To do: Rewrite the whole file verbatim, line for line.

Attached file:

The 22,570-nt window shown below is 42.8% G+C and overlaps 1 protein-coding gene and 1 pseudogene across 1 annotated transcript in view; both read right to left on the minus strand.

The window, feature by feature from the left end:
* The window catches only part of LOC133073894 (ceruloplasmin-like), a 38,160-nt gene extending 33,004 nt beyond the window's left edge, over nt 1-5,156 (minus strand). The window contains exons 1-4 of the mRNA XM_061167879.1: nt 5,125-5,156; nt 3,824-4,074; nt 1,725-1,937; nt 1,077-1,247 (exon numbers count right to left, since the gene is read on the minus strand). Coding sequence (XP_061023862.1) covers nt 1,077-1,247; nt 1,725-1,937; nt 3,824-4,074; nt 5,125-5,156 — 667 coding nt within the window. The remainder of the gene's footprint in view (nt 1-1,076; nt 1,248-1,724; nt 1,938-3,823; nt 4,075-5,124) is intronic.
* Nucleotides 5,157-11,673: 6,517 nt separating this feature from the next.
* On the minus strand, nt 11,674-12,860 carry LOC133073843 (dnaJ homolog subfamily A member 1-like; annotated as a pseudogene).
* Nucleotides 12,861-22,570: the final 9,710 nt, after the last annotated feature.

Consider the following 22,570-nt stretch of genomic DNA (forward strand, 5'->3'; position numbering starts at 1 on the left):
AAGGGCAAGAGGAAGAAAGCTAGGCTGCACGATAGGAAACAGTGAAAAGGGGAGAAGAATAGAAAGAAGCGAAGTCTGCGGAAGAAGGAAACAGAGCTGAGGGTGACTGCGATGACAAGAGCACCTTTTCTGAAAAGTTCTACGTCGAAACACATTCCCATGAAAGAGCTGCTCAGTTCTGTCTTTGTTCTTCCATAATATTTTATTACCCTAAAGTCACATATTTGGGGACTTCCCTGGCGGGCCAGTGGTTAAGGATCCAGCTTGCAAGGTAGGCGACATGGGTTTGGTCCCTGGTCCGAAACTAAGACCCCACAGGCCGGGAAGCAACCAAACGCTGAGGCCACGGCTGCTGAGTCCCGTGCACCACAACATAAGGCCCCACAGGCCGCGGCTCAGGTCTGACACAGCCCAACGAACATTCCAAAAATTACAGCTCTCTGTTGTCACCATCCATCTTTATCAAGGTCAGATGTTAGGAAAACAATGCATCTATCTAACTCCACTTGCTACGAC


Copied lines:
The 22,570-nt window shown below is 42.8% G+C and overlaps 1 protein-coding gene and 1 pseudogene across 1 annotated transcript in view; both read right to left on the minus strand.

The window, feature by feature from the left end:
* The window catches only part of LOC133073894 (ceruloplasmin-like), a 38,160-nt gene extending 33,004 nt beyond the window's left edge, over nt 1-5,156 (minus strand). The window contains exons 1-4 of the mRNA XM_061167879.1: nt 5,125-5,156; nt 3,824-4,074; nt 1,725-1,937; nt 1,077-1,247 (exon numbers count right to left, since the gene is read on the minus strand). Coding sequence (XP_061023862.1) covers nt 1,077-1,247; nt 1,725-1,937; nt 3,824-4,074; nt 5,125-5,156 — 667 coding nt within the window. The remainder of the gene's footprint in view (nt 1-1,076; nt 1,248-1,724; nt 1,938-3,823; nt 4,075-5,124) is intronic.
* Nucleotides 5,157-11,673: 6,517 nt separating this feature from the next.
* On the minus strand, nt 11,674-12,860 carry LOC133073843 (dnaJ homolog subfamily A member 1-like; annotated as a pseudogene).
* Nucleotides 12,861-22,570: the final 9,710 nt, after the last annotated feature.

Consider the following 22,570-nt stretch of genomic DNA (forward strand, 5'->3'; position numbering starts at 1 on the left):
AAGGGCAAGAGGAAGAAAGCTAGGCTGCACGATAGGAAACAGTGAAAAGGGGAGAAGAATAGAAAGAAGCGAAGTCTGCGGAAGAAGGAAACAGAGCTGAGGGTGACTGCGATGACAAGAGCACCTTTTCTGAAAAGTTCTACGTCGAAACACATTCCCATGAAAGAGCTGCTCAGTTCTGTCTTTGTTCTTCCATAATATTTTATTACCCTAAAGTCACATATTTGGGGACTTCCCTGGCGGGCCAGTGGTTAAGGATCCAGCTTGCAAGGTAGGCGACATGGGTTTGGTCCCTGGTCCGAAACTAAGACCCCACAGGCCGGGAAGCAACCAAACGCTGAGGCCACGGCTGCTGAGTCCCGTGCACCACAACATAAGGCCCCACAGGCCGCGGCTCAGGTCTGACACAGCCCAACGAACATTCCAAAAATTACAGCTCTCTGTTGTCACCATCCATCTTTATCAAGGTCAGATGTTAGGAAAACAATGCATCTATCTAACTCCACTTGCTACGAC